Unemployed protesters walked from Tyneside to London, tracing the footsteps of the famous Jarrow Crusade of 1936 Unemployed young people re-encted the Jarrow Crusade in 2011...

And the baby boomers are living longer, creating an imbalance between workers and retired.

It means our putative 24-year-old faces a future of a small working population supporting a large number of elderly people.

By 2035 it is projected that those aged 65 and over will account for 23% of the total population, up from 15% in 1985.

Despite austerity, the state pension has been bolstered, winter fuel payments are outside the reach of means testing, and free bus pass and TV licence retained for the elderly. At the same time the government has cut benefits in real terms and axed the Education Maintenance Allowance in England.

Jarrow Crusade in 1936 ... 75 years after Tyneside's unemployed shipyard workers marched on London

Pensioners have traditionally been portrayed as vulnerable or deserving. But it is time for a rethink, campaigners say.

In October 2011, a new group, the Intergenerational Foundation, argued that older people were "hoarding housing" and should be encouraged to downsize.

"Older generations own more than two-thirds of the nation's housing stock," says Angus Hanton co-founder of the foundation. "They have rewarded themselves with unaffordable pensions and intimidate policy makers through sheer cohort size and lobby-power."

Previously in the Magazine

Houses in Bradford

One solution is to free up family housing by offering elderly people tax breaks to move into smaller homes. The Intergenerational Foundation says more than a third of the housing stock is under-occupied, which means at least two spare bedrooms.

TV property show presenter Kirstie Allsopp says it is not fair to pick on the elderly as they usually want to hang on to their homes for their children's sake.

"It's not house hoarding. This is their home," she says. "A lot of that generation have done far more in life and taken far less than we have."

It's dangerous and misleading to talk this way, argues Dot Gibson, general secretary of the National Pensioners Convention. Poverty rates amongst the under-25s and the over-65s both stand at 20%. There are also many shared concerns between young and old such as a lack of suitable housing, she says.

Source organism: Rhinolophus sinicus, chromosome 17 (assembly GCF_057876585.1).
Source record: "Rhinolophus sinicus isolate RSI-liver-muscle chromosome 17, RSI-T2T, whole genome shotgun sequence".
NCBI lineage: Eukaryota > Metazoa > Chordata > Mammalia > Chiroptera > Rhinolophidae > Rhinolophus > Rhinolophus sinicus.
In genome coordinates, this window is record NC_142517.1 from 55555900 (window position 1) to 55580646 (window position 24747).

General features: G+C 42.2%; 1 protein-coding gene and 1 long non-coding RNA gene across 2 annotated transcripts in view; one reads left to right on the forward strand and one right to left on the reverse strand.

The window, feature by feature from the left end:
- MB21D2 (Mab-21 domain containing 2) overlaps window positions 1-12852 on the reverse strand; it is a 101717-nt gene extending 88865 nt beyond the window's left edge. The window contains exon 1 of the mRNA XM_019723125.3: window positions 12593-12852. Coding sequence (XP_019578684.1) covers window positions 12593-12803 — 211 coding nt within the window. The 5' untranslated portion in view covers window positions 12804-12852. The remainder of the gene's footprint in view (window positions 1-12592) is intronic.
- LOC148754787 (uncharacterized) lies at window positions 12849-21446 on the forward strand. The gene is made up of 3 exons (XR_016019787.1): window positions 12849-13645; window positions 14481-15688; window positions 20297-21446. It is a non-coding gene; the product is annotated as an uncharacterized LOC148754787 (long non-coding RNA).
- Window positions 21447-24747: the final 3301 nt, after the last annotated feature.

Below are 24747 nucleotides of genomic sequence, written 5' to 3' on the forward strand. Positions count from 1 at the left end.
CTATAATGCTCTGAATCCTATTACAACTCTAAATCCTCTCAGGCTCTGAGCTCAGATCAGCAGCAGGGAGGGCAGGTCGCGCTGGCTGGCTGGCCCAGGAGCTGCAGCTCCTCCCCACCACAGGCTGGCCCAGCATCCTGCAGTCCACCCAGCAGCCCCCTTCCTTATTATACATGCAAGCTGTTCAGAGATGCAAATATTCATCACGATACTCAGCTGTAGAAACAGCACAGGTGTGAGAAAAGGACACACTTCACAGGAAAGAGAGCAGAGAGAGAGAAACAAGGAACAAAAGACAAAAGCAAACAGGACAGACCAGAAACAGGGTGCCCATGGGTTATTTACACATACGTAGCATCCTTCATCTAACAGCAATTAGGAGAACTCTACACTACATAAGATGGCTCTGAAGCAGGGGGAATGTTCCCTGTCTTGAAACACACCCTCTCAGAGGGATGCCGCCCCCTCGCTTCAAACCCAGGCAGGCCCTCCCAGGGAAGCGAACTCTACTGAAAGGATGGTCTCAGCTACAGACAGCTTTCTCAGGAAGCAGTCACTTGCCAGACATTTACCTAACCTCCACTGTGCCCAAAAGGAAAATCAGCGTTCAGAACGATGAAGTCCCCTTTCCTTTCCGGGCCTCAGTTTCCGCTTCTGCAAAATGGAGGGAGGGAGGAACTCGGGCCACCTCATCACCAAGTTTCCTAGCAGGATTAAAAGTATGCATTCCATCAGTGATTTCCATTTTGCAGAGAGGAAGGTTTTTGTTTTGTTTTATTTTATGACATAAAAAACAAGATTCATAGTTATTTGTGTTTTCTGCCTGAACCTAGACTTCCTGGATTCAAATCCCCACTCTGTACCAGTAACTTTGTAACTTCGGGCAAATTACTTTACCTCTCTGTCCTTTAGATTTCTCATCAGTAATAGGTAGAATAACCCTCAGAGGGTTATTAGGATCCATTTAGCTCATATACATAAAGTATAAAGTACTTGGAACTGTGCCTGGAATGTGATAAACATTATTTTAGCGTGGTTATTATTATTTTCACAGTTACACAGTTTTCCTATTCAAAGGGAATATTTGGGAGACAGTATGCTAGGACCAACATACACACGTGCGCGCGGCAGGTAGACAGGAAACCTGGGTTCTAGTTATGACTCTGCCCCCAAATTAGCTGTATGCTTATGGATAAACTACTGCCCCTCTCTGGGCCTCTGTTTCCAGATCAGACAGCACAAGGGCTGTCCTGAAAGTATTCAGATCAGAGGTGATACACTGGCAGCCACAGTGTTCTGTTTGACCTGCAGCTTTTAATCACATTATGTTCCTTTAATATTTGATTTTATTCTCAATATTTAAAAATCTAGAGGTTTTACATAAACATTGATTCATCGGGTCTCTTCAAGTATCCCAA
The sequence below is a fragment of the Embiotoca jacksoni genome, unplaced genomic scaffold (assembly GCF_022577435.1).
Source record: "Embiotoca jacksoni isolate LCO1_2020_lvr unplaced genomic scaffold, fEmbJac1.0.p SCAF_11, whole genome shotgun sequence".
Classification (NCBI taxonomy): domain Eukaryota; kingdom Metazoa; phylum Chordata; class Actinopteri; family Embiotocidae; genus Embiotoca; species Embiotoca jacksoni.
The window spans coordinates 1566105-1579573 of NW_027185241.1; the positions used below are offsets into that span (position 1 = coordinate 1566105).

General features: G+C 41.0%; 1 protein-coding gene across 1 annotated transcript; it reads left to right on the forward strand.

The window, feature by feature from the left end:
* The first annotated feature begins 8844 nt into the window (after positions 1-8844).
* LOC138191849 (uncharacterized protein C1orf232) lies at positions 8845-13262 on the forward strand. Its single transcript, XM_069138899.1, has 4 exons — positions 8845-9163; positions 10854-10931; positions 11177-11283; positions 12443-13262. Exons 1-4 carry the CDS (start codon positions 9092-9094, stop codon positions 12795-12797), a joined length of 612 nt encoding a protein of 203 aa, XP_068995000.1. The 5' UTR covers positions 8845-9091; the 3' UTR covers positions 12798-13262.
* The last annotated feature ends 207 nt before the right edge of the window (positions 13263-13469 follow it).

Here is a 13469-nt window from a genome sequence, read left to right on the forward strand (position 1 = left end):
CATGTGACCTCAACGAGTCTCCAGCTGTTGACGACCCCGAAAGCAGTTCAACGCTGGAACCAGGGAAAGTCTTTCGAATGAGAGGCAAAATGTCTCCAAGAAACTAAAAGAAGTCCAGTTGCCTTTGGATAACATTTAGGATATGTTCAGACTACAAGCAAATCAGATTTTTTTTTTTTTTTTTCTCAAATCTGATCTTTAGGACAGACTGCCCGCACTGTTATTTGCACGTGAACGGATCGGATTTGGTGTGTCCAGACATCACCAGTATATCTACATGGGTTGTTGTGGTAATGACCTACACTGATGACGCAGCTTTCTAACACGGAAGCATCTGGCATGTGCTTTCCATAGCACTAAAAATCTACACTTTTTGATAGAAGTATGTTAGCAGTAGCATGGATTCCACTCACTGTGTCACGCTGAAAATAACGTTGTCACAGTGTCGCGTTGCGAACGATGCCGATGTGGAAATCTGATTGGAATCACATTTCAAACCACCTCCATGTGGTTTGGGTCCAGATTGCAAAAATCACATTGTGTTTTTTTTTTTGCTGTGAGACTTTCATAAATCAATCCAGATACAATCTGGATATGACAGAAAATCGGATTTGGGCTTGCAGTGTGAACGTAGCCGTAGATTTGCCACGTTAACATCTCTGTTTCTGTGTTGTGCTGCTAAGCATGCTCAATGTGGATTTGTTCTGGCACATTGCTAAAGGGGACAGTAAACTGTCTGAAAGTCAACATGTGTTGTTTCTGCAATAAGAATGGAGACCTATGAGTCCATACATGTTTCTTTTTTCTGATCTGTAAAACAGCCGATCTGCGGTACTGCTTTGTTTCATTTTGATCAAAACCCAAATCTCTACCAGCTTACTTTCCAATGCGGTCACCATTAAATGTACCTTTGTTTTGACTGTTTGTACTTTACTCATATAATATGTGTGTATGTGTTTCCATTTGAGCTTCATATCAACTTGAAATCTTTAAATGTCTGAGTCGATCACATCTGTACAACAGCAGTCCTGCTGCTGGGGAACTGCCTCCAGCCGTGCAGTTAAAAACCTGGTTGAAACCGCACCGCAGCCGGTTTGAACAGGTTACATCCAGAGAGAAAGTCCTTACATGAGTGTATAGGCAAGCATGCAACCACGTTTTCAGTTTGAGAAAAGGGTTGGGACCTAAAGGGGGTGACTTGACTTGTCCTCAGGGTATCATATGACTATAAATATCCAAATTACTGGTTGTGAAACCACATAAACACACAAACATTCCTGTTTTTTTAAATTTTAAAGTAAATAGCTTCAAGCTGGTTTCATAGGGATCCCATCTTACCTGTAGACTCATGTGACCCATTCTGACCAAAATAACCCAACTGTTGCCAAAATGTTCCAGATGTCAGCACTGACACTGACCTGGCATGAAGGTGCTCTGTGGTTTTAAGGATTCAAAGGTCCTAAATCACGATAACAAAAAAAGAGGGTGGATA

"What this artificial generational conflict fails to recognise is that different generations are already helping out each other inside the family - whereas the real division in our society is between rich and poor."

Gibson alludes to the unofficial redistribution of wealth of parents helping children with their mortgage. But a report for the Resolution Foundation On borrowed time? argued that while bequests like this will play a role, many elderly people may consume their wealth rather than passing it on, especially for long-term care.

"Given that it is lower-income pensioners who are most likely to need to draw down their housing equity in this way, we might expect their [often] lower-income families to be less likely to benefit from inheritance," the report predicted.

It comes down to fairness, says James Sefton, professor of economics at Imperial College Business School, who has done economic forecasts at the Treasury. Government debt is stacking up for the young. Meanwhile those born 1945-65 have lived through times of unprecedented plenty.

"If you think about the baby boom generation they lived through peace and unparalleled prosperity. You'd struggle to explain why that generation should be able to leave huge debts to the next generation."

View from the streets

Sophie Leonard, producer of BBC Three's People Like Us, filmed in Manchester:

In 2004, Harpurhey in Manchester was labelled the most deprived neighbourhood in England after scoring lowest in an Indices of Deprivation report. Things have definitely improved, but 50% of adults there have no GCSEs or higher qualifications and it is still considered a high crime area.

But what is life really like behind the headlines and government statistics?

Life can indeed be tough for the young residents, but it's simplistic to assume that this is the experience of everyone in the area. Many of the people we met were resilient, resourceful and ambitious young people determined to make the most of their lives, or turn difficult pasts around - from 20-something entrepreneurs who had set up their own businesses, to aspiring dance teachers and single mums committed to giving their kids happier childhoods than their own.

And they were often doing so with captivating wit and enthusiasm.

So why are the young not taking to the streets?

They're too busy trying to get by, argues Caroline Mortimer, a recent graduate. "We're aware of the problems of an ageing population. But we can't think about pensions and buying houses because we've got to get an actual job and pay the rent."

She argues that the notion of "respecting your elders" may also have blunted the desire to take on the baby boomers. And there's still an attitude that young people are "ungrateful", she believes. "Older people are worried about their own children but not other people's kids."